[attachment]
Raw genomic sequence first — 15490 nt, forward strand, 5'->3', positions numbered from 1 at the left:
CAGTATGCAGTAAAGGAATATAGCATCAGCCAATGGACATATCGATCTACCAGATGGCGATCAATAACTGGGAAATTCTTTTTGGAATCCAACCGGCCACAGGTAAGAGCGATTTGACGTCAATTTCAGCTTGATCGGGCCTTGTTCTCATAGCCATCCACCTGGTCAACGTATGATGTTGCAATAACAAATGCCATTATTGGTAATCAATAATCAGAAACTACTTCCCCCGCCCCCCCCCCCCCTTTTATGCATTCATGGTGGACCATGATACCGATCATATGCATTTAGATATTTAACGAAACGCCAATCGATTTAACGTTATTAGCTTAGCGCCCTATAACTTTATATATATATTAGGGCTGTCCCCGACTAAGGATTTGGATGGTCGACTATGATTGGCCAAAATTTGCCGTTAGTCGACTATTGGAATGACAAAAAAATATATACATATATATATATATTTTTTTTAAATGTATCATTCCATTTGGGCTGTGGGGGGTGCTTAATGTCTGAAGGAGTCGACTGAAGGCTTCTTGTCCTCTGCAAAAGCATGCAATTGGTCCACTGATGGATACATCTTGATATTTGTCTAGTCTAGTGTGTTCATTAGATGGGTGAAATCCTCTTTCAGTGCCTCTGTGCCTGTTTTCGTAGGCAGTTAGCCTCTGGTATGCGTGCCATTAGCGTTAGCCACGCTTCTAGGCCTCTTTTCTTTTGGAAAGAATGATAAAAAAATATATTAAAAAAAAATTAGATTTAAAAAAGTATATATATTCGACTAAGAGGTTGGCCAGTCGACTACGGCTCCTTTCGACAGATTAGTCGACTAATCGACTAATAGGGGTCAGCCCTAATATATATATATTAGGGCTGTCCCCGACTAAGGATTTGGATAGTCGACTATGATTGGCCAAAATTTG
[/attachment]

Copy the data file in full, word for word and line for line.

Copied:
Raw genomic sequence first — 15490 nt, forward strand, 5'->3', positions numbered from 1 at the left:
CAGTATGCAGTAAAGGAATATAGCATCAGCCAATGGACATATCGATCTACCAGATGGCGATCAATAACTGGGAAATTCTTTTTGGAATCCAACCGGCCACAGGTAAGAGCGATTTGACGTCAATTTCAGCTTGATCGGGCCTTGTTCTCATAGCCATCCACCTGGTCAACGTATGATGTTGCAATAACAAATGCCATTATTGGTAATCAATAATCAGAAACTACTTCCCCCGCCCCCCCCCCCCCTTTTATGCATTCATGGTGGACCATGATACCGATCATATGCATTTAGATATTTAACGAAACGCCAATCGATTTAACGTTATTAGCTTAGCGCCCTATAACTTTATATATATATTAGGGCTGTCCCCGACTAAGGATTTGGATGGTCGACTATGATTGGCCAAAATTTGCCGTTAGTCGACTATTGGAATGACAAAAAAATATATACATATATATATATATTTTTTTTAAATGTATCATTCCATTTGGGCTGTGGGGGGTGCTTAATGTCTGAAGGAGTCGACTGAAGGCTTCTTGTCCTCTGCAAAAGCATGCAATTGGTCCACTGATGGATACATCTTGATATTTGTCTAGTCTAGTGTGTTCATTAGATGGGTGAAATCCTCTTTCAGTGCCTCTGTGCCTGTTTTCGTAGGCAGTTAGCCTCTGGTATGCGTGCCATTAGCGTTAGCCACGCTTCTAGGCCTCTTTTCTTTTGGAAAGAATGATAAAAAAATATATTAAAAAAAAATTAGATTTAAAAAAGTATATATATTCGACTAAGAGGTTGGCCAGTCGACTACGGCTCCTTTCGACAGATTAGTCGACTAATCGACTAATAGGGGTCAGCCCTAATATATATATATTAGGGCTGTCCCCGACTAAGGATTTGGATAGTCGACTATGATTGGCCAAAATTTG